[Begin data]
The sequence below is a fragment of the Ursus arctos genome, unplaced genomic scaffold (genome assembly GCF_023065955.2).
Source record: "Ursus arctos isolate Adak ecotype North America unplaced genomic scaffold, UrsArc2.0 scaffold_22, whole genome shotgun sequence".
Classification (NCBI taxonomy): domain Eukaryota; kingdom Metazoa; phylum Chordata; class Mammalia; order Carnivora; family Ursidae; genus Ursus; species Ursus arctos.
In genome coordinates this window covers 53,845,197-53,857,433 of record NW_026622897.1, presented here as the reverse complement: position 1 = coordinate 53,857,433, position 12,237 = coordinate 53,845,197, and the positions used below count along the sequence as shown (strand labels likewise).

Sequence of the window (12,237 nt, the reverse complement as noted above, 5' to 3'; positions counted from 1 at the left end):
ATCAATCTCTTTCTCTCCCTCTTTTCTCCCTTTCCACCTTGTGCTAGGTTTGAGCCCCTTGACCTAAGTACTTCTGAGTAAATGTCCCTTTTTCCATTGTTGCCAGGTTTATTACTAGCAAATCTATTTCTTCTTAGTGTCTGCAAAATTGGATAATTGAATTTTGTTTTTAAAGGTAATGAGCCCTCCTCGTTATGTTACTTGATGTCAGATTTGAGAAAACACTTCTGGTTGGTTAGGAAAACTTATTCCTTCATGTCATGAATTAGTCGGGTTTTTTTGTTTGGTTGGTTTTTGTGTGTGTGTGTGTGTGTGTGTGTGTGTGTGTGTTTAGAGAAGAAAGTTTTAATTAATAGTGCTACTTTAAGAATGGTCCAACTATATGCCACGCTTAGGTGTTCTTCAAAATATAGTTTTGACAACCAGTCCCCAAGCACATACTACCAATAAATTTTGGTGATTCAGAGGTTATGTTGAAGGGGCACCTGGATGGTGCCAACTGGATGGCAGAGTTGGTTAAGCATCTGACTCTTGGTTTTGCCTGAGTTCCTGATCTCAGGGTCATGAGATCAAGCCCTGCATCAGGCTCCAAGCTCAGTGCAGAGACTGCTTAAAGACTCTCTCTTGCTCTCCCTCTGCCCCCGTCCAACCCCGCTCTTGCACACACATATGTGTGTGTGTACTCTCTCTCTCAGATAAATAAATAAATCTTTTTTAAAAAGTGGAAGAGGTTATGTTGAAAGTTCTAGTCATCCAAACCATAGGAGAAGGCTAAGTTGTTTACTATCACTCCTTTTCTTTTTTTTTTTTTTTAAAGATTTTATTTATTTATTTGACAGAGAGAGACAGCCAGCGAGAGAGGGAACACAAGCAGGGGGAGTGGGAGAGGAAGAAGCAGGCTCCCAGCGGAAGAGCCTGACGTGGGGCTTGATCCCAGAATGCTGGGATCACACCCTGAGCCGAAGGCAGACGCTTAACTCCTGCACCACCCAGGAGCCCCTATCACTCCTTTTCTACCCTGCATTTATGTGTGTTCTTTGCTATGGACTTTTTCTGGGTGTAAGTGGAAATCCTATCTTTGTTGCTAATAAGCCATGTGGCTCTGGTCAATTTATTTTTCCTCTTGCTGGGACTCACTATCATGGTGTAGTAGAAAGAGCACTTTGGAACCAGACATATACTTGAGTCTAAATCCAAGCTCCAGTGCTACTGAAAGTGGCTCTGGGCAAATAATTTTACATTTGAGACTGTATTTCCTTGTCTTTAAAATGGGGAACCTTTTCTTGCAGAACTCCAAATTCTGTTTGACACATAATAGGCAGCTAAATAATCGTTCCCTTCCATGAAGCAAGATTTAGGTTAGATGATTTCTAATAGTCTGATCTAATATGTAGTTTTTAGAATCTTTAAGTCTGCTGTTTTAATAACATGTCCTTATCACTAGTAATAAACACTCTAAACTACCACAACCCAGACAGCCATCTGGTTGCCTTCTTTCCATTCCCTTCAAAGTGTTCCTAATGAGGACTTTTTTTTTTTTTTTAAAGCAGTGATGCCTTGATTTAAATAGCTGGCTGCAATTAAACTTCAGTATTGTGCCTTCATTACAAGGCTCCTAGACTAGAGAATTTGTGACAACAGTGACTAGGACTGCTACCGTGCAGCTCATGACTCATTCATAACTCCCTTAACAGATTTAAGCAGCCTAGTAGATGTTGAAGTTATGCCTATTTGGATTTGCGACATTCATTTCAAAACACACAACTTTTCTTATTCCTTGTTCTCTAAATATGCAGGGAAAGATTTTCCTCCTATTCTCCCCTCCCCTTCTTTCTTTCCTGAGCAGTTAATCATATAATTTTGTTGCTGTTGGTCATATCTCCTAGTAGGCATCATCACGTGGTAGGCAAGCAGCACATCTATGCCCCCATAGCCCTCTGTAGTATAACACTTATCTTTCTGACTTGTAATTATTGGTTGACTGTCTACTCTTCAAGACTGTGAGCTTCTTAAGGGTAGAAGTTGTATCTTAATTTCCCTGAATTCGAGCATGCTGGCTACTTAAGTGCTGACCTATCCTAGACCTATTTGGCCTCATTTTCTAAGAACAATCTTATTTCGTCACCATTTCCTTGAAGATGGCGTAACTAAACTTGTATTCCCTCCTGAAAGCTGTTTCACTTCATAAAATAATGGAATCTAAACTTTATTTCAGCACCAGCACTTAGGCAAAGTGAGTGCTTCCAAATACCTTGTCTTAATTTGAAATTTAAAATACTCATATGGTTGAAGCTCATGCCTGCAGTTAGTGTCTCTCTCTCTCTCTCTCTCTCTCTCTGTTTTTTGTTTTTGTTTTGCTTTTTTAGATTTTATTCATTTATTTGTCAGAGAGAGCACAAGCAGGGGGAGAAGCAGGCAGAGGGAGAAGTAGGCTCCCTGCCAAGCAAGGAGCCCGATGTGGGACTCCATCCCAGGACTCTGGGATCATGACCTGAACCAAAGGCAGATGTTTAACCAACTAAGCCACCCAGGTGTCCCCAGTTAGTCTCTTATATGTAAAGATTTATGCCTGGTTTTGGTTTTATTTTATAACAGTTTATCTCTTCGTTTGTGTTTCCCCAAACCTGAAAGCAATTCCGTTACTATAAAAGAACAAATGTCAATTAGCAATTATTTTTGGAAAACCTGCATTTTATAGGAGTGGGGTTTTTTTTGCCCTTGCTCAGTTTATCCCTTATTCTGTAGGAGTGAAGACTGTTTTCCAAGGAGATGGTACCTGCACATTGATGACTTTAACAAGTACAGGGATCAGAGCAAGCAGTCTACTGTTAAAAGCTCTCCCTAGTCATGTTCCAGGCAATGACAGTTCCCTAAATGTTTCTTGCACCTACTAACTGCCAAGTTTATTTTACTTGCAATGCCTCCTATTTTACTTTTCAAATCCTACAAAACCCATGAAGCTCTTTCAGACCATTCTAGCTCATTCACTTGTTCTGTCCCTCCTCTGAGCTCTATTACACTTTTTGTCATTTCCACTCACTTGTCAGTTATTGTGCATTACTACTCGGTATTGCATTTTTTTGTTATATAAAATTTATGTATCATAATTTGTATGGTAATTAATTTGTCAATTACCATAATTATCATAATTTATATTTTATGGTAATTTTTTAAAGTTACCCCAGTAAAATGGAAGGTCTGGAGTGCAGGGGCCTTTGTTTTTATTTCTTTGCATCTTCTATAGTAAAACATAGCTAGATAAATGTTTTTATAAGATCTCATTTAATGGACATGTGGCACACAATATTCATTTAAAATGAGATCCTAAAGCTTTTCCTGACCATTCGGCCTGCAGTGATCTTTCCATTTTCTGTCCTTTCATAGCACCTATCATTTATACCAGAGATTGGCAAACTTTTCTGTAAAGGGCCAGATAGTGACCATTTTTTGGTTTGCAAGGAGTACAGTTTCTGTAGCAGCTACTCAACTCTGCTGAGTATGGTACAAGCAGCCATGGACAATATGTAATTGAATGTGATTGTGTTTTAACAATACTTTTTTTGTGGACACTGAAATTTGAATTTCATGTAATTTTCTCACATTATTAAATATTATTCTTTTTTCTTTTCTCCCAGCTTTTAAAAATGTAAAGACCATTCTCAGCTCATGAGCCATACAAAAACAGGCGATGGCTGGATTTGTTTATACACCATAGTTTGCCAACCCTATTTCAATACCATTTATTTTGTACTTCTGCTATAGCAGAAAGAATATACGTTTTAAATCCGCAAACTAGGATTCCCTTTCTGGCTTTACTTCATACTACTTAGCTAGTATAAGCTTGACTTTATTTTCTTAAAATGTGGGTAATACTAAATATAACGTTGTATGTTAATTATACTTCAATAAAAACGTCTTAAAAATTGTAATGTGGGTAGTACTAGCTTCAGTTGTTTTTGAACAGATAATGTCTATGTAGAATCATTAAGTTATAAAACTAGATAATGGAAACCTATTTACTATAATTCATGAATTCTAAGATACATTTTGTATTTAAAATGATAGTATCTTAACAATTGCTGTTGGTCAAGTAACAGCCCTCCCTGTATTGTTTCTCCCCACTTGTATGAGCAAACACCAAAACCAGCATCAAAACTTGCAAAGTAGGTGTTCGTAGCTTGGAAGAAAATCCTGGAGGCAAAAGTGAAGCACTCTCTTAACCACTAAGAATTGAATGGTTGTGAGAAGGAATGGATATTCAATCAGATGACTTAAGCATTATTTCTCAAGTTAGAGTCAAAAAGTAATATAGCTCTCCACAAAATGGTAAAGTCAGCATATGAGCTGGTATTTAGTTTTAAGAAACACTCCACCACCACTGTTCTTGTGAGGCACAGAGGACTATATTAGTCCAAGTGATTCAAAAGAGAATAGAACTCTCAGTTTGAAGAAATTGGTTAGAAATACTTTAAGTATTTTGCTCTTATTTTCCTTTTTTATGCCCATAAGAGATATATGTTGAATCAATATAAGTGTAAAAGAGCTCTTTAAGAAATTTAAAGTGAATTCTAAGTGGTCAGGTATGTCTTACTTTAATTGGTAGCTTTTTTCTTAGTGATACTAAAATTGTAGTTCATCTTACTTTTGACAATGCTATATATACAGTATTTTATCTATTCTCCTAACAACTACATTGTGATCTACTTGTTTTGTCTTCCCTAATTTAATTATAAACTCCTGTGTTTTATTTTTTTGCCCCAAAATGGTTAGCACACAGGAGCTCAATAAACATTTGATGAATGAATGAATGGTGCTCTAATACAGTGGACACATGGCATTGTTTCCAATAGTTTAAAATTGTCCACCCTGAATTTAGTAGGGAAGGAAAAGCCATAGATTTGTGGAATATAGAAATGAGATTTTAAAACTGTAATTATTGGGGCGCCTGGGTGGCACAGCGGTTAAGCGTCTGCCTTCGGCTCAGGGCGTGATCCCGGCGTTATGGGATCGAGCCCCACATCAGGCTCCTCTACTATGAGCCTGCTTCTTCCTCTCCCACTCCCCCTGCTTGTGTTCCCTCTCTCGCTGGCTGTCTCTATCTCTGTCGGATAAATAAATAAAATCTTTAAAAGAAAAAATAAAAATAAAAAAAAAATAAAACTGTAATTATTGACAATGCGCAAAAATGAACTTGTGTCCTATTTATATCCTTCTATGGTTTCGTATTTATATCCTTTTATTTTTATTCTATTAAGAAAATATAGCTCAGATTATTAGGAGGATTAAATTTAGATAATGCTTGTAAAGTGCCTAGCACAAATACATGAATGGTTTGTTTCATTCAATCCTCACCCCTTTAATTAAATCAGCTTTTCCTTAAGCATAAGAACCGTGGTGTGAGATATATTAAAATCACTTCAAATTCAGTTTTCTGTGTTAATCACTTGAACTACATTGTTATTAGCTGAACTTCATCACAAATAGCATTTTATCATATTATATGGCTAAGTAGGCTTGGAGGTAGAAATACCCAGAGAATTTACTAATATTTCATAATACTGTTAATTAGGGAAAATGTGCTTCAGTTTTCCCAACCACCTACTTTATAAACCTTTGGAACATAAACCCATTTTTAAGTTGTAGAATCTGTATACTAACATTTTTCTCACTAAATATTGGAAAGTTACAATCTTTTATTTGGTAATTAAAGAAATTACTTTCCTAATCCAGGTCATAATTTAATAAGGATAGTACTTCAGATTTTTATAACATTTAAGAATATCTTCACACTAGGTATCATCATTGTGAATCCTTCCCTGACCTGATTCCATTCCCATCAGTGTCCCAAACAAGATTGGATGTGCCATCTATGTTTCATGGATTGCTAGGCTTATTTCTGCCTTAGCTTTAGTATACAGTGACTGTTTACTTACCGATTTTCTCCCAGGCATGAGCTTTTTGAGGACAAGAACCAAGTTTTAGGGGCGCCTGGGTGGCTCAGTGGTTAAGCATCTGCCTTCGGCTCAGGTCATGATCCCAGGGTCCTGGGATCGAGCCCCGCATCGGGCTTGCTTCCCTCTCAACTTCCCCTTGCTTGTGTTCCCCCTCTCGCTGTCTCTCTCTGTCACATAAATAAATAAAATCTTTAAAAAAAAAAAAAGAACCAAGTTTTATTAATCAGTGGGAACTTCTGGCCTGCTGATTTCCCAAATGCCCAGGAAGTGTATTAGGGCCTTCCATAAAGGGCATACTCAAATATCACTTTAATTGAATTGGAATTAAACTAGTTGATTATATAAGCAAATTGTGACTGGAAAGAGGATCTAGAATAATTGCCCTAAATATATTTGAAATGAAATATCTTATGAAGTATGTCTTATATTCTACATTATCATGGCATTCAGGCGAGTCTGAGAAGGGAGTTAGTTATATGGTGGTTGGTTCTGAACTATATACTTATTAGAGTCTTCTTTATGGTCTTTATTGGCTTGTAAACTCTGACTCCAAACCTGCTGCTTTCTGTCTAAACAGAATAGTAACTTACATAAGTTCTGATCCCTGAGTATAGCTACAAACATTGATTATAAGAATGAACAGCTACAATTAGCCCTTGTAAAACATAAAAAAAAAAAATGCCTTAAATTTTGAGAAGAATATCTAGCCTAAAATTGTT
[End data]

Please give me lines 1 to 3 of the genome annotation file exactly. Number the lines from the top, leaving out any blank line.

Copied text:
The sequence below is a fragment of the Ursus arctos genome, unplaced genomic scaffold (genome assembly GCF_023065955.2).
Source record: "Ursus arctos isolate Adak ecotype North America unplaced genomic scaffold, UrsArc2.0 scaffold_22, whole genome shotgun sequence".
Classification (NCBI taxonomy): domain Eukaryota; kingdom Metazoa; phylum Chordata; class Mammalia; order Carnivora; family Ursidae; genus Ursus; species Ursus arctos.